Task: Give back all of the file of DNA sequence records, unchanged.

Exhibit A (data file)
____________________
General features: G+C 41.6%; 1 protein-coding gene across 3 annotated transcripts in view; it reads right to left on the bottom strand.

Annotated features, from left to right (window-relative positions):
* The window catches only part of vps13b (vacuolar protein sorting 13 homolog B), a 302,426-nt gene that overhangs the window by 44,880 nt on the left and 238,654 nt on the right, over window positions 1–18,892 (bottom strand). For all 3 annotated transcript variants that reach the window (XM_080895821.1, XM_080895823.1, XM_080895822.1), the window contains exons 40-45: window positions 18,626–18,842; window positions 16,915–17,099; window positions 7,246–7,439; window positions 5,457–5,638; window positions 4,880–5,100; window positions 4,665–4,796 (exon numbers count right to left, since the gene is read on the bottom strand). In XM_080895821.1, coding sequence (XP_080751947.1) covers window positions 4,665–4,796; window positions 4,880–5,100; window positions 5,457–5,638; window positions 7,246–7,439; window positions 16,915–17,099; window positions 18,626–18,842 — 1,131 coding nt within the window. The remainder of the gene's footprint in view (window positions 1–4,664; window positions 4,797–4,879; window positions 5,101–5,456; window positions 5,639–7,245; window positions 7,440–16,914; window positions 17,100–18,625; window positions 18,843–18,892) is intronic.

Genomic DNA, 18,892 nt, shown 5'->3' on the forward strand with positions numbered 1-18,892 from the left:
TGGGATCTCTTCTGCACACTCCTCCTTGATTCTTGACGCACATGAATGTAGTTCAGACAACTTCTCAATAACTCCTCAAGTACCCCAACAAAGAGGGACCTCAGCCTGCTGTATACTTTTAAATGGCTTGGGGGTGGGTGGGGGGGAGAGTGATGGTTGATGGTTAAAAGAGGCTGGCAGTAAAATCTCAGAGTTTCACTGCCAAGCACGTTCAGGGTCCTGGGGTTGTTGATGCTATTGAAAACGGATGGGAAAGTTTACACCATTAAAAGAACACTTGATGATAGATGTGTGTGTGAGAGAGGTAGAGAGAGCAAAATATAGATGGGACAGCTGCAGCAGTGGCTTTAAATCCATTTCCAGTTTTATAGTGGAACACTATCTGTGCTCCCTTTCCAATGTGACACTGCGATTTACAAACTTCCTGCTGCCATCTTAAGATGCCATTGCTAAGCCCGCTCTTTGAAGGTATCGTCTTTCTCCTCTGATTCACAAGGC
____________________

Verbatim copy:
General features: G+C 41.6%; 1 protein-coding gene across 3 annotated transcripts in view; it reads right to left on the bottom strand.

Annotated features, from left to right (window-relative positions):
* The window catches only part of vps13b (vacuolar protein sorting 13 homolog B), a 302,426-nt gene that overhangs the window by 44,880 nt on the left and 238,654 nt on the right, over window positions 1–18,892 (bottom strand). For all 3 annotated transcript variants that reach the window (XM_080895821.1, XM_080895823.1, XM_080895822.1), the window contains exons 40-45: window positions 18,626–18,842; window positions 16,915–17,099; window positions 7,246–7,439; window positions 5,457–5,638; window positions 4,880–5,100; window positions 4,665–4,796 (exon numbers count right to left, since the gene is read on the bottom strand). In XM_080895821.1, coding sequence (XP_080751947.1) covers window positions 4,665–4,796; window positions 4,880–5,100; window positions 5,457–5,638; window positions 7,246–7,439; window positions 16,915–17,099; window positions 18,626–18,842 — 1,131 coding nt within the window. The remainder of the gene's footprint in view (window positions 1–4,664; window positions 4,797–4,879; window positions 5,101–5,456; window positions 5,639–7,245; window positions 7,440–16,914; window positions 17,100–18,625; window positions 18,843–18,892) is intronic.

Genomic DNA, 18,892 nt, shown 5'->3' on the forward strand with positions numbered 1-18,892 from the left:
TGGGATCTCTTCTGCACACTCCTCCTTGATTCTTGACGCACATGAATGTAGTTCAGACAACTTCTCAATAACTCCTCAAGTACCCCAACAAAGAGGGACCTCAGCCTGCTGTATACTTTTAAATGGCTTGGGGGTGGGTGGGGGGGAGAGTGATGGTTGATGGTTAAAAGAGGCTGGCAGTAAAATCTCAGAGTTTCACTGCCAAGCACGTTCAGGGTCCTGGGGTTGTTGATGCTATTGAAAACGGATGGGAAAGTTTACACCATTAAAAGAACACTTGATGATAGATGTGTGTGTGAGAGAGGTAGAGAGAGCAAAATATAGATGGGACAGCTGCAGCAGTGGCTTTAAATCCATTTCCAGTTTTATAGTGGAACACTATCTGTGCTCCCTTTCCAATGTGACACTGCGATTTACAAACTTCCTGCTGCCATCTTAAGATGCCATTGCTAAGCCCGCTCTTTGAAGGTATCGTCTTTCTCCTCTGATTCACAAGGC